President Biden on Tuesday outlined plans to ramp up domestic mining, saying U.S. tech industries are too dependent on China for cobalt, lithium and other critical rare earth minerals.
Mr. Biden said the industrial-based arm of the Defense Department will award $35 million to MP Materials to separate and process heavy rare earth elements at its facility in Mountain Pass, California — one year after the White House ordered a review of ways to promote homegrown projects to compete with Beijing.
MP Materials, a mining company, is also investing $700 million to create 350 jobs in the sector developing permanent magnets, which are used in electric-vehicle motors, defense systems, electronics and wind turbines.
“To build a truly strong economy we need a future that’s made in America,” Mr. Biden told California Gov. Gavin Newsom, a Democrat, and other guests in a virtual meeting at the White House. “China has spent several years cornering the market on many of the materials that power technologies we rely on.”
China controls up to 85% of the world’s rare earth oxides and about 90% of rare earth metals alloys, and permanent magnets, according to the Center for Strategic and International Studies.
Mr. Biden’s announcement came as U.S. allies in Europe learned a hard lesson this week about depending on adversaries to power their economies.
Germany responded to the Russian invasion of Ukraine by halting the Nord Stream 2 gas pipeline project.
The pipeline would have doubled the flow of Russian gas to Germany and eased soaring energy costs for European customers. The situation is offering a real life example of what happens when a country becomes overly reliant on a rival.
“Welcome to a new world where Europeans will soon pay 2,000 euros for a thousand cubic meters of gas!” tweeted former Russian President Dmitry Medvedev, who is deputy chairman of the Security Council of Russia.
The Biden administration expects demand for critical minerals, meanwhile, to jump by 400% to 600% and by 6,000% for minerals used in electric vehicles, specifically, over the next several decades.
China has significant rare earth deposits like the U.S., Canada and others, though Chinese state-owned companies also partner with foreign firms that do the “dirty work” of mining and extraction elsewhere before production and refinement is performed in China, said Chris J. Dolan, a political science and global studies professor at Lebanon Valley College.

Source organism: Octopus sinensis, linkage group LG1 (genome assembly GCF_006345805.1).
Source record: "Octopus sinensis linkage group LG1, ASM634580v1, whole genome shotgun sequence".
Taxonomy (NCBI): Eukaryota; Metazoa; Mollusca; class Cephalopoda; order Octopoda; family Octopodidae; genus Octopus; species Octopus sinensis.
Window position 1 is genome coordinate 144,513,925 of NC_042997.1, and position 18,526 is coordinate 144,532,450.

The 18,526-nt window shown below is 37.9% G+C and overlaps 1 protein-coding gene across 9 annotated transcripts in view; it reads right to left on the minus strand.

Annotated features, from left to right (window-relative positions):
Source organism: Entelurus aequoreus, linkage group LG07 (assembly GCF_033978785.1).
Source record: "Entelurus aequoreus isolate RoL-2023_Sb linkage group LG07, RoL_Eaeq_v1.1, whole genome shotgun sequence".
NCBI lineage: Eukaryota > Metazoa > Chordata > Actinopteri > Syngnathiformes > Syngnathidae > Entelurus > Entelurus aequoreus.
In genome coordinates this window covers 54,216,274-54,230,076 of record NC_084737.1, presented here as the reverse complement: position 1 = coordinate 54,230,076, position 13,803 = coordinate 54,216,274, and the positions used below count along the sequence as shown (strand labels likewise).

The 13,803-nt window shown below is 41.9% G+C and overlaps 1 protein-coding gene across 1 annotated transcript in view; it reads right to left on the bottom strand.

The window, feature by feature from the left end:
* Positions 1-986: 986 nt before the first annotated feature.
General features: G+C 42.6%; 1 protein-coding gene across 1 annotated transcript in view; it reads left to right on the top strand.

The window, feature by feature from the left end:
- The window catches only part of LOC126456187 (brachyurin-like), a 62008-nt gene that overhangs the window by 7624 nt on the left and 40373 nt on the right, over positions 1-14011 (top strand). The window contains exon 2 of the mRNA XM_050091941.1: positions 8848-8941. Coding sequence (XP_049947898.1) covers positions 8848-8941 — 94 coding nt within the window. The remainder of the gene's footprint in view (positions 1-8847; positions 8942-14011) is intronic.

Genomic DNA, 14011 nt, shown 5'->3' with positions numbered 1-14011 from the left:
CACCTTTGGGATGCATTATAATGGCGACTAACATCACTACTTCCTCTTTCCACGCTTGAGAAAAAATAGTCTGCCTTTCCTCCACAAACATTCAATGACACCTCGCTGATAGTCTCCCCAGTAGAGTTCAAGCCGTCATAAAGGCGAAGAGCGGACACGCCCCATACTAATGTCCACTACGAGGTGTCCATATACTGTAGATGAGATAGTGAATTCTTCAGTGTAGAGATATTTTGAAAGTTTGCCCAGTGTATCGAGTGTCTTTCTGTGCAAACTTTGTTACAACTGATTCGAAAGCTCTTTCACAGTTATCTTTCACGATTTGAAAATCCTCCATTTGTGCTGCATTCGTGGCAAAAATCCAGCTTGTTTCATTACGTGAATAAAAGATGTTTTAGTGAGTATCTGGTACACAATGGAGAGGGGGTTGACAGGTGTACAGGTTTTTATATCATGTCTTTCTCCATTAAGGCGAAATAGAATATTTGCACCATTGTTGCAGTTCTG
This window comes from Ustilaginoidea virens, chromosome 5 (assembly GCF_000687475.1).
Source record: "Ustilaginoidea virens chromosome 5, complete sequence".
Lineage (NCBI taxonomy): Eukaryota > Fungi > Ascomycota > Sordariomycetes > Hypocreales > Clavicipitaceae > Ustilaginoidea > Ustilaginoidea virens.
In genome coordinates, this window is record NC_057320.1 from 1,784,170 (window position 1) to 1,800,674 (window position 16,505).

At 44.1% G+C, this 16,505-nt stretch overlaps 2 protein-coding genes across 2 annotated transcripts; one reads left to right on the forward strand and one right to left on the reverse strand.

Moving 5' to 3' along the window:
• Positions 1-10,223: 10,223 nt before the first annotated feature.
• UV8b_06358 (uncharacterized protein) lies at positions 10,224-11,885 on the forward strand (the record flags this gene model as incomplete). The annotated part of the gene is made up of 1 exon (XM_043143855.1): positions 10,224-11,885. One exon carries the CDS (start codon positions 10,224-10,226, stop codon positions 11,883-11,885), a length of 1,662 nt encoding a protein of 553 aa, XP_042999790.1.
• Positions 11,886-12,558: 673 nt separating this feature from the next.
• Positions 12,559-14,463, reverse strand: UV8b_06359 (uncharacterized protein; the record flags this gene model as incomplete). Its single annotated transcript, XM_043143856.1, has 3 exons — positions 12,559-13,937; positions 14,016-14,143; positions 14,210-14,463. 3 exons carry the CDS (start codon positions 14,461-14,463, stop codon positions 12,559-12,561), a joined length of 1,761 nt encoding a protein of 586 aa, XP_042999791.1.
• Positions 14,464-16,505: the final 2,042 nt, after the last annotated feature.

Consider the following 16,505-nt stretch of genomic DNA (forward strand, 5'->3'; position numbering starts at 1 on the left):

China controls 101 of the 136 lithium battery plants and, while it does not have much of its own cobalt, the Chinese own eight of the 14 cobalt mines in the Democratic Republic of Congo.
“China knows very well that mining rare earths is tricky business, and also the backbone of advanced technologies,” Mr. Dolan said. “The U.S. sat back and did little to nothing over the course of Republican and Democratic administrations to counterbalance this. Biden is now playing catch-up.”
“The West is in a race with these two maligned actors who pledged ‘no limits’ to their partnership. If any U.S. ally trades in dual-use technologies based on rare earths with China and/or Russia, then the U.S. cannot tolerate that,” Mr. Dolan said, referring to technology that can be used for both peaceful and military aims.
“NATO members need to make a choice between the U.S. or Russia and China on these issues because rare earths will determine who wins the competition of emerging and disruptive technologies,” he said, citing examples like artificial intelligence, quantum computing, batteries, electric vehicles and hypersonic weapons.
Besides the MP Materials investment, the White House highlighted these projects Tuesday:
• Berkshire Hathaway Energy Renewables (BHE Renewables) said it will break ground this spring on a project in Imperial County, California, to test the commercial viability of their sustainable lithium extraction process. The plan is to produce battery-grade lithium hydroxide and lithium carbonate by 2026.
• Redwood Materials is pushing a pilot program with Ford and Volvo to collect and recycle end-of-life lithium-ion batteries at Nevada-based facilities.
• Energy Secretary Jennifer Granholm outlined how a $140 million project funded by bipartisan infrastructure law will recover rare earth elements and critical minerals from coal ash and other mine waste, reducing the need for new mining. Also, she said $3 million in infrastructure funding will be invested in refining battery materials such as lithium, cobalt, nickel and graphite.
Yet the U.S. may have fumbled a chance to secure minerals in Afghanistan last year, even as China looks to cash in.
A 2010 Department of Defense report priced Afghanistan’s untapped mineral wealth — which includes copper, iron, gold and lithium — at roughly $1 trillion. In 2019, an Afghan government official estimated the value as high as $3 trillion.
While the U.S. raced to evacuate citizens and debate recognition of the Taliban government, China opened talks with the Taliban to gain access to the mineral mines.
• Jeff Mordock contributed to this report.
• Tom Howell Jr. can be reached at email@example.com.
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